Senate debates

Wednesday, 1 March 2006

Offshore Petroleum Bill 2005; Offshore Petroleum (Annual Fees) Bill 2005; Offshore Petroleum (Registration Fees) Bill 2005; Offshore Petroleum (Repeals and Consequential Amendments) Bill 2005; Offshore Petroleum (Royalty) Bill 2005; Offshore Petroleum (Safety Levies) Amendment Bill 2005

Third Reading

10:38 am

Photo of Bob BrownBob Brown (Tasmania, Australian Greens) Share this | | Hansard source

I am not going to go back over the argument, but, from an environmental perspective, the Offshore Petroleum Bill 2005 is not just a farce, it is a tragedy. It is a tragedy that this wonderful nation of ours in the year 2006 has a government which believes the environment counts for so little, that it has a government which uses the words ‘intergenerational equity’ but does not care at all about the environmental inheritance of the next generation, the generation after that or the numberless Australians without the vote whose interests we are dealing with here and now. What is on the table here is a go-ahead to corporations—and they will usually be multinational corporations—to extract what they can from the seabed. That includes invading marine protected areas. This is a go-ahead for that process in Australia, where we should be protecting more, not less, of the marine ecosystems.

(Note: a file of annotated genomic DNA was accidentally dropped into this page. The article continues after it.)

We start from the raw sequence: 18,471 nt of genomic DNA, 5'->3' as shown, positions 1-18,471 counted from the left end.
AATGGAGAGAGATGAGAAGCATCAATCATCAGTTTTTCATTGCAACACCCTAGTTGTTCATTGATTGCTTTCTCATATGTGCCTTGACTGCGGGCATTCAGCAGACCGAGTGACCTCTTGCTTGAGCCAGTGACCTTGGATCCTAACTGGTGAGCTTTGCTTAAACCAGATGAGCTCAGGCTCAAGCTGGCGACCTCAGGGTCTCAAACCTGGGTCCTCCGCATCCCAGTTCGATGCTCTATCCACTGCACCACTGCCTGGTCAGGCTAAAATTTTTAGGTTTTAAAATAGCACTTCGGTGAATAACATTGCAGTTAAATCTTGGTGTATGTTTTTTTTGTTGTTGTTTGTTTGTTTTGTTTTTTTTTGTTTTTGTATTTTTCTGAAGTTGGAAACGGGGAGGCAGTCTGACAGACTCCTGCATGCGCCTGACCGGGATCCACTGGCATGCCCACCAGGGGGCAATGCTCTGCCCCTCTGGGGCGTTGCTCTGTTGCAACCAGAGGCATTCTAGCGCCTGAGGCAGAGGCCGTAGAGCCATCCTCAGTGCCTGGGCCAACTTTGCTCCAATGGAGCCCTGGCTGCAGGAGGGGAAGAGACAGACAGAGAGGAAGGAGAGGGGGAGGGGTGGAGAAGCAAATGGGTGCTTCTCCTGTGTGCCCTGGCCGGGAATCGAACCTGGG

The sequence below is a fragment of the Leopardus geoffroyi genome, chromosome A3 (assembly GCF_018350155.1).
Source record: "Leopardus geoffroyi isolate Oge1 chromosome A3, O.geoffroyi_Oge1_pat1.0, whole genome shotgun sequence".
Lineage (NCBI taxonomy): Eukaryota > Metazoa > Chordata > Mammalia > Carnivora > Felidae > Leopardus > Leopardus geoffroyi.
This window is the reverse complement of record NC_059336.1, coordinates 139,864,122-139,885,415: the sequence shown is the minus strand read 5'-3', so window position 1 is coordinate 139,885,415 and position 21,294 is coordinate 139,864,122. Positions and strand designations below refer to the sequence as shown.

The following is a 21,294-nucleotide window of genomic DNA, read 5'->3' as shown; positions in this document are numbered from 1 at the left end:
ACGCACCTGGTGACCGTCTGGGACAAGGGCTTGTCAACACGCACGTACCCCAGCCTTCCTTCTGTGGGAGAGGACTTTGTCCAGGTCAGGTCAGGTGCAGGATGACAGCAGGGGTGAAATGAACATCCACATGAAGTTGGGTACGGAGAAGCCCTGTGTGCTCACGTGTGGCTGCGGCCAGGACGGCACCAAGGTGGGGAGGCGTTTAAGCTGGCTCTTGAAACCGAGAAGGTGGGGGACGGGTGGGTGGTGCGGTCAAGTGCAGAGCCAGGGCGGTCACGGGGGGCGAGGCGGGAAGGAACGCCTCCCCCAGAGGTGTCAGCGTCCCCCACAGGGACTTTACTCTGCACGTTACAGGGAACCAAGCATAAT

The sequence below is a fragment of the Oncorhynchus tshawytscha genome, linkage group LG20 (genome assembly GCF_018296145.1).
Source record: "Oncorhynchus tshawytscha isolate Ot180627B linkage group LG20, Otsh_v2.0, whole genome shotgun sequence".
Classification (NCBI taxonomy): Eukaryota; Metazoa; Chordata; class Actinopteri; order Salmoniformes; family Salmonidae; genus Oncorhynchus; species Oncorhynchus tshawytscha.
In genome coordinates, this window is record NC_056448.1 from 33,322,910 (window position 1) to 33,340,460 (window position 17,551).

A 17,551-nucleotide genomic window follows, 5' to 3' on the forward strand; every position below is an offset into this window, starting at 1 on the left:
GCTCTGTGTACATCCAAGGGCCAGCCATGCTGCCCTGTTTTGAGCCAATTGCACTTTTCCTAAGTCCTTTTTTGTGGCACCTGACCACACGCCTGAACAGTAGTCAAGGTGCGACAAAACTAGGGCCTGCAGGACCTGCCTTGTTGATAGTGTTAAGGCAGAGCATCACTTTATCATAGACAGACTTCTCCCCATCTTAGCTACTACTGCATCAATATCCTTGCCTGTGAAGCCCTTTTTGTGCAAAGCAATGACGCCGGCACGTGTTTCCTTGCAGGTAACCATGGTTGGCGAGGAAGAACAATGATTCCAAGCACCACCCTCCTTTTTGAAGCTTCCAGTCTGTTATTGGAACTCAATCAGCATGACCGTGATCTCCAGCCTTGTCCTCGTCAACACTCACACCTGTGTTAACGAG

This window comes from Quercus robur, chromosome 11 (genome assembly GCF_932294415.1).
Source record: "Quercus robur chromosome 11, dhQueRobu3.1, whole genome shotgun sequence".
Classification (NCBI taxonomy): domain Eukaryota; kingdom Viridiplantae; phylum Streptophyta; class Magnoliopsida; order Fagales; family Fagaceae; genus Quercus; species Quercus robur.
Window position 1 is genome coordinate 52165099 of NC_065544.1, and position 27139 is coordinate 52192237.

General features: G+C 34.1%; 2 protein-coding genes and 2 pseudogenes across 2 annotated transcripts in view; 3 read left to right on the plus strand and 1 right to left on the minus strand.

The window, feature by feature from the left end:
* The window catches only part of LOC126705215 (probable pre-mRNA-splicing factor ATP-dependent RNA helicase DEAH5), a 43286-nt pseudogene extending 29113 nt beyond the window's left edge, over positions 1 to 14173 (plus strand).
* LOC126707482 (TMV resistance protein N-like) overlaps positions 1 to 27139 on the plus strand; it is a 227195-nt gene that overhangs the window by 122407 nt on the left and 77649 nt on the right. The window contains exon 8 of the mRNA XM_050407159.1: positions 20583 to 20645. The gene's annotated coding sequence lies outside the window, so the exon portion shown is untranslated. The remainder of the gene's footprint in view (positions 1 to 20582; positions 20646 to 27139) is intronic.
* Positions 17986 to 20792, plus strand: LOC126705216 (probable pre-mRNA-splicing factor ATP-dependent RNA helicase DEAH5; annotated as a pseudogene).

There is no doubt that the marine commons, as Senator Christine Milne has described them this morning, are now up for grabs. But a little further down the line it will be adjacent planets and space territory that the rush will be on for. We do not have the technology for that yet. Written into this bill is the potential for revoking the protection that is there for Antarctica at the moment. They will do it ecologically sustainably, but, if we accede to this legislation as it is written, we are acceding to the government and opposition who see nothing getting in the way—no probity, no environmental care and sensitivity and no equality for environmental considerations when it comes to Australia’s natural heritage.

We are the country amongst the rich nations with the greatest number of species that have been made extinct in the last two centuries and the largest number of creatures, so far as we know, on the edge of extinction. We are rapidly, almost day by day, discovering new and amazing creatures in our marine territories. Science simply does not know how those ecosystems work, and we are giving the go-ahead to the oil industry to get in there—into marine protected areas, for goodness sake; that small percentage that is protected—to do as it will in the interests of extracting profits. There is no boundary for this government—there is no limit. Nothing is sacrosanct. We believe a line should be drawn. We believe that probity is in the ultimate long-term interest of stability, both social and economic as well as environmental. This is not good sense, it is not good planning, it is disastrous policy and we cannot support it.